3. Very good article/history lesson Sir. I will be following this article with your part #2. O, by the way, I am going to reblog both of them for you.

    Liked by 1 person

  4. I don’t know much about the Aussie fighters. I’m figuring they were tough, resourceful and more than useful though.

    Liked by 1 person

    • You got it!! That’s why Churchill keep insisting they make a quota for Europe rather than fight in the Pacific, despite the fact that it would be for protecting their own nation!!

      Like

  5. I look forward to the continuation.

    Liked by 1 person

  6. From 1939 until January 1942 when the US really got into the war The ANZAC troops were more than happy to serve King and country by fighting in Europe and Africa, The Rats of Tobruk are our most revered soldiers. Indeed when I went into the Army in 1953 there were veterans from that unit still serving and teaching and training tyros like me.
    I wore my slouch hat with pride, serving with such men gives you that pride.

    Liked by 1 person

  7. Excellent, GP. Gives us a view which hasn’t been exposed before.

    Liked by 1 person

  8. War is trying to live with only a few thinks and looks for thing who can be dangerous.In war soldiers have a very dificult live in dangerous condition all they do is to keepi our freedom

    Liked by 1 person

  9. GP, some rituals, tea time, never die, even in war time. Another great post of the human side that makes the war even closer to home. Thank you! 📚 Christine

    Liked by 1 person

  10. Another fearless general who was bold enough to be with the common soldier in a dangerous situation!

    Liked by 1 person

  11. There is so much in this post but what really got me was the picture of the soldier, prepared, ready to fight, while walking through waist-deep water. What an image.

    Liked by 1 person

  12. Great to read such a story that shows so much detail not in the history books I read, great read about our blokes doing their part too.

    Liked by 1 person

  13. This is written using “I” – did you? Really was it you who was in this post? Labuan, Borneo…really close to lil red dot

    Liked by 1 person

  14. Unfortunately despite stopping and blunting the Japanese blade in New Guinea, Australians troops and the RAAF were soon enough relegated to mopping up duties, whilst the war moved further north. For many this role did not go down well – especially RAAF officers (see the Morotai Mutiny).

    Liked by 1 person

  15. I was listening to an outdoor show yesterday when the discussion turned to deer hunting, then to weapons of choice, and then to what a former U.S. military sniper preferred when deer hunting. It really was fascinating. I know nothing about weapons or ammunition — casings and powder and size and all that — but all of the “if this distance, choose that” back and forth brought home exactly how complicated some of that is — and how accurate they can be.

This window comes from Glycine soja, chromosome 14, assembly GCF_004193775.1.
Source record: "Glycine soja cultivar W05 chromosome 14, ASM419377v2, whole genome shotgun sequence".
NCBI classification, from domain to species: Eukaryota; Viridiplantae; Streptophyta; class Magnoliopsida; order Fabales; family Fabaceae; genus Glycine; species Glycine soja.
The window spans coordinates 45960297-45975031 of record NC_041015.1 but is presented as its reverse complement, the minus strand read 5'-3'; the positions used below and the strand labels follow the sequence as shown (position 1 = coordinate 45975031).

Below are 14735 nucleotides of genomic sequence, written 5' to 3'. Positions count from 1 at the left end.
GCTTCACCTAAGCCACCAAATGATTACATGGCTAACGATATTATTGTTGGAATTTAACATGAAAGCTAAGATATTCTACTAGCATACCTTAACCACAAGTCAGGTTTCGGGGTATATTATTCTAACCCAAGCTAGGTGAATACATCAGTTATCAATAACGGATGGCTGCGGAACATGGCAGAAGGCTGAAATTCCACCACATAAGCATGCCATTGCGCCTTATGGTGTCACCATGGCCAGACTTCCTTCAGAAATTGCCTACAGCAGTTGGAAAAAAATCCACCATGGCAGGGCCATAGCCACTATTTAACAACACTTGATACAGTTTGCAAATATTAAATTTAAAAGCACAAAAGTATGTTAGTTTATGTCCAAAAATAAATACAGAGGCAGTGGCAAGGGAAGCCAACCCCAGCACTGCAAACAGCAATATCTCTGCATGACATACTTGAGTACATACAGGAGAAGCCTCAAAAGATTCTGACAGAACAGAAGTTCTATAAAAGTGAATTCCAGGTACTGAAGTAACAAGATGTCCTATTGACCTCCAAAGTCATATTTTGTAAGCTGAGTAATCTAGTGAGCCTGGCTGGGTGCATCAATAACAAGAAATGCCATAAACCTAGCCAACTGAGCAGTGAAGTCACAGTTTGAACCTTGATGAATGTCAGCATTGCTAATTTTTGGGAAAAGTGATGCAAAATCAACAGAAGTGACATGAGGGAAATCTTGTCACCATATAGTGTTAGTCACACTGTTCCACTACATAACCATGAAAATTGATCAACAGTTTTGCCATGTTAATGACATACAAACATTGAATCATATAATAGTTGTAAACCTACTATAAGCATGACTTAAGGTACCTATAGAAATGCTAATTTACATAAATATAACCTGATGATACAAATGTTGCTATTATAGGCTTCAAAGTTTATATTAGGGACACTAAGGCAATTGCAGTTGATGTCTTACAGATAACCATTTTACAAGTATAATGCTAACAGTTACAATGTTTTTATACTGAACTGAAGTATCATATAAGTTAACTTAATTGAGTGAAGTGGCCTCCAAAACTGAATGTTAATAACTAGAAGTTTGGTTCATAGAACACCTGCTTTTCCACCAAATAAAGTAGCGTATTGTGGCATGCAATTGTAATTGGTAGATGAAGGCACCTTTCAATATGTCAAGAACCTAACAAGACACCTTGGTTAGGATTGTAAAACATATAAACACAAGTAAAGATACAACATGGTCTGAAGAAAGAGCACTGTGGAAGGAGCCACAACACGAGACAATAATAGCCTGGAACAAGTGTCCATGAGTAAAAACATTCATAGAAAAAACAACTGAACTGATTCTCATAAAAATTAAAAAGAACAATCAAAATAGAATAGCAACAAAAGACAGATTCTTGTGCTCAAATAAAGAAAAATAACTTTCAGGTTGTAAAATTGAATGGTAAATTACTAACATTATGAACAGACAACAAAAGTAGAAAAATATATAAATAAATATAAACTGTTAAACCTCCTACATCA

Perhaps, in the end, the photographer went down as a warning, rather than as a missed shot.

    Liked by 1 person

  16. Thank you GP! I always learning things never known before.In Germany teaching history is always around the own teapot. 😉 Knowledge about other wars in the world makes you an prof. ***lol*** Best wishes, Michael.

    Liked by 1 person

  17. Generals – “move along, sir.” There are times when you need to hand things over to the people who know what they’re doing.

    Liked by 1 person

  18. If you’re a tea drinker, a nice hot cup of tea is the first thing you’d want to have after that voyage.

    Liked by 3 people

  19. Good to read about the Australians, and how well-respected they were. Britain used those brave troops badly during WW1, but in the war against the Japanese, (and in North Africa) they seemed to be in their element. We were lucky to have them, undoubtedly.
    Best wishes, Pete.

    Liked by 2 people

  20. What a great account. Loved the description of the Australians calmly cooking their tea.

    Liked by 1 person

  21. I am thinking sniper probably wasn’t aiming for the photographer

    Liked by 1 person

  22. I appreciate you sharing so many of my posts – for the history should be learned, and remembered!

    Like

  1. Pingback: FEATURED BLOGGER: The Generals, Australians and Borneo (2) | //Pacific Paratrooper | ' Ace Worldwide History '

  2. Pingback: FEATURED BLOGGER: The Generals, Australians and Borneo (1) // Pacific Paratrooper | ' Ace Worldwide History '